To Kill a Mockingbird

Main Characters

Harper Lee constructs a sweet and affectionate portrait of growing up in the vanished world of small town Alabama.  Lee, however, proceeds to undermine her portrayal of small town gentility.  Lee dismantles the sweet façade to reveal a rotten, rural underside filled with social lies, prejudice, and ignorance.  But no one in Mockingbird is completely good or evil.  Every character is human, with human flaws and weaknesses.  Lee even renders Atticus, the paragon of morality, symbolically weak by making him an old and widowed man as opposed to young and virile.  It is how these flawed characters influence and are influenced by the major themes underpinning their society.Three major themes run through To Kill a Mockingbird: education, bravery, and prejudice.

Jean Louise "Scout" Finch

Scout is the narrator of the story and she is telling the story from the past point of view. She started talking about the summer when she first met Dill and they went on adventures with her older brother Jem. Scout is a tomboy and is not like the average little girl in Maycomb County. Being a tomboy makes her different, and she does not care what anyone thinks. She has no fear of fighting the boys and she has social problems at some points in the story. She does not know when to keep her mouth shut and when to stop asking questions, but that makes her character significant. She is also very smart for her age. She learned to read before she started school, and when her teacher found out she told her to forget everything she learned.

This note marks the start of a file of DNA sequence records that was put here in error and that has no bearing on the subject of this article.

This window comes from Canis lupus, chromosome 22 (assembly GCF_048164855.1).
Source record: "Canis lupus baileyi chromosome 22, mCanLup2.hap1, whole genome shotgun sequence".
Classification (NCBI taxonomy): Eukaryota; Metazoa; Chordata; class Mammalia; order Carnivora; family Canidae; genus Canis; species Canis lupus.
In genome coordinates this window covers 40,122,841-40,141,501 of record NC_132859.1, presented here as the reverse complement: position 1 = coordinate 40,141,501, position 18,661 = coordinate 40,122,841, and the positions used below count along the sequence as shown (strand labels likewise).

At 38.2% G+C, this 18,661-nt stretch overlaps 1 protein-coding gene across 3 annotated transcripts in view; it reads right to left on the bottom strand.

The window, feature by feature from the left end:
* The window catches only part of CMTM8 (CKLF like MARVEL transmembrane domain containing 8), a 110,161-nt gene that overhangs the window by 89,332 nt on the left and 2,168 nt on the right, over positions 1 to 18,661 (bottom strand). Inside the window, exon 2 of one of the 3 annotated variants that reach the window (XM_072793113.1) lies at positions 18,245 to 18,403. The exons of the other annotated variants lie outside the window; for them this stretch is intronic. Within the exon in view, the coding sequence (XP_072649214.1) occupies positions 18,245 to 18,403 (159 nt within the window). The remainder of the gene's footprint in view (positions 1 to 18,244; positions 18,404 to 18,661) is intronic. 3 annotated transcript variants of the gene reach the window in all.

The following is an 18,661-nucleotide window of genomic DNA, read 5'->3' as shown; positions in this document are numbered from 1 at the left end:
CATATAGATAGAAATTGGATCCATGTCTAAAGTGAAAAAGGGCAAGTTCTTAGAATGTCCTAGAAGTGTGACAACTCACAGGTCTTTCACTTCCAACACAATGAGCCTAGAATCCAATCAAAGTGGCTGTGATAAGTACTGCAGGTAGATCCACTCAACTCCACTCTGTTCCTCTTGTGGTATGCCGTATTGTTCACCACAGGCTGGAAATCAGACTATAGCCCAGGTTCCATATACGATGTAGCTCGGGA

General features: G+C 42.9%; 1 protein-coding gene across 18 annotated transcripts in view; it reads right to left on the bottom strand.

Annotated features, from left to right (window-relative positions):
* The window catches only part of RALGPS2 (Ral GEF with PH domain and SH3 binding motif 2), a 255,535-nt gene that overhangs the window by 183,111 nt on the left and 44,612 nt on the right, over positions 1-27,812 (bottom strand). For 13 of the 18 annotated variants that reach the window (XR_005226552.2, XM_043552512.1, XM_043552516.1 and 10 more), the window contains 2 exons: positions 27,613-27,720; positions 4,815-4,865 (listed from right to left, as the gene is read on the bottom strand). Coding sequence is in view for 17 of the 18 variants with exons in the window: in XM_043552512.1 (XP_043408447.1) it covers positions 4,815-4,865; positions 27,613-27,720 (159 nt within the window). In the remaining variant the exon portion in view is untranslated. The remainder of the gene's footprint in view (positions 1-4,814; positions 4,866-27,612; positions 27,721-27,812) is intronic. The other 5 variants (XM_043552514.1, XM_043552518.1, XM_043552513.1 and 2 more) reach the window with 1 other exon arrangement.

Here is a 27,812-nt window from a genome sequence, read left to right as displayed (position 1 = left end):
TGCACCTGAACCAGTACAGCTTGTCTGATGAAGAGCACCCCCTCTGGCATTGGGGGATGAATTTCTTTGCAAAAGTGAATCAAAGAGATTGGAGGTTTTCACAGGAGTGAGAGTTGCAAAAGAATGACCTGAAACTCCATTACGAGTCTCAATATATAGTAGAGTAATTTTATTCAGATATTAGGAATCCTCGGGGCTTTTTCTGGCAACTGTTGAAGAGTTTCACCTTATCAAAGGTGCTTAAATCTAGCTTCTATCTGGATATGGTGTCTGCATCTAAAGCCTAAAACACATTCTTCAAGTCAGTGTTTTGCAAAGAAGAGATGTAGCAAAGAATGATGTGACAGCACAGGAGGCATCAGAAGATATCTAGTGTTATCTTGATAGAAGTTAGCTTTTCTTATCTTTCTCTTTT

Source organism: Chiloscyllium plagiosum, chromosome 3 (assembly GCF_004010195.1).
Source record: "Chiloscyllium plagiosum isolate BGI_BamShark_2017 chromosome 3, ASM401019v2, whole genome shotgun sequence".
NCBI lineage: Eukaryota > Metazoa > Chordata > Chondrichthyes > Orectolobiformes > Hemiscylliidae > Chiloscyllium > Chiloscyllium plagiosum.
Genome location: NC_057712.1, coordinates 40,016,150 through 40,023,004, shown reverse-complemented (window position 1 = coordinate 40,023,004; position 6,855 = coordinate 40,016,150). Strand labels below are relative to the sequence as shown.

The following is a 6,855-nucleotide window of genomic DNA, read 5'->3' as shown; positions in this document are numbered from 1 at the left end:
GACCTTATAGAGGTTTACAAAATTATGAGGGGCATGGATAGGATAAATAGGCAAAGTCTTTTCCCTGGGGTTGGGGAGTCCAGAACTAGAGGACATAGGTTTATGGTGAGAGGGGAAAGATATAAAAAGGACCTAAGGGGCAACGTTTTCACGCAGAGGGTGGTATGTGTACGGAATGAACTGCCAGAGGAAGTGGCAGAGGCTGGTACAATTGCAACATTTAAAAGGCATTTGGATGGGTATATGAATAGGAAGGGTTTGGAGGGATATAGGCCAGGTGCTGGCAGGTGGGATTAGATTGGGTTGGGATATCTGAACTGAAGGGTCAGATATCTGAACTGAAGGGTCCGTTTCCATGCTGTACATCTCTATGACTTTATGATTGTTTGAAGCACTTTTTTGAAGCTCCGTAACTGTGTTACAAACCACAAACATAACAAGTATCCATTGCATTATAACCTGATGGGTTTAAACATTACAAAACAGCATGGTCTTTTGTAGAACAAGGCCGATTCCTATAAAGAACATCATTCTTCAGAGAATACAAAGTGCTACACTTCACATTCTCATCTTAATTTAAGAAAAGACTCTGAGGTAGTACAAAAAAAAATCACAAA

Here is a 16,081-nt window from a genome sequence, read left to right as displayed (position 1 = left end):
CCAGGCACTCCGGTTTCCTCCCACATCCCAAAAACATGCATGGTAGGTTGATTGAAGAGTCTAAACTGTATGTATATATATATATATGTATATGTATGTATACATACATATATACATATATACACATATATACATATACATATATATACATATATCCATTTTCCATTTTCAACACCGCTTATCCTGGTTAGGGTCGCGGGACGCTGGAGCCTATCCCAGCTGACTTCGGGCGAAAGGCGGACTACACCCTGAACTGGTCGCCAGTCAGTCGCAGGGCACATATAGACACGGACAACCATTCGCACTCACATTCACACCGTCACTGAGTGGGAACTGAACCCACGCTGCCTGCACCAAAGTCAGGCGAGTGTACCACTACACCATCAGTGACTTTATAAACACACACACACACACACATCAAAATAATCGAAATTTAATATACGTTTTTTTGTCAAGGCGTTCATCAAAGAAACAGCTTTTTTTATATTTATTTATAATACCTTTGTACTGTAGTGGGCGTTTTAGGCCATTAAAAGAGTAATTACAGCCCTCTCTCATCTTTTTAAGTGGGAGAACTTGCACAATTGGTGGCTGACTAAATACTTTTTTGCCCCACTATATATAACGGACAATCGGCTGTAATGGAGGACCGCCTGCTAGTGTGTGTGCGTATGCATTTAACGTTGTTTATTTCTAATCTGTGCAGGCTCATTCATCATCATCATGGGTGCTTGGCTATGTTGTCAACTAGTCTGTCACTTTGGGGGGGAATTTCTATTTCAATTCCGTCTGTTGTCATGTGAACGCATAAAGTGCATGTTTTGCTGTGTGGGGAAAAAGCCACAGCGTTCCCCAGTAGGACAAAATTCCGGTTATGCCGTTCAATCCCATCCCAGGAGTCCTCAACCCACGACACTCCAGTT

Atticus Finch

Atticus is a lawyer in Maycomb and is respected by all of the citizens. He finds good in everyone and he teaches his children the difference between justice and cruelty. He is committed to equality to every one of all races, so he agrees to defend Tom Robinson (a black man) who was accused of raping a white woman. After the town finds out what he has agreed to do, he is the scorn of the community and his family gets treated differently. The kids at school abuse Scout and she does not know why, because she is still young and does not really understand what is all happening. 

Jeremy Atticus "Jem" Finch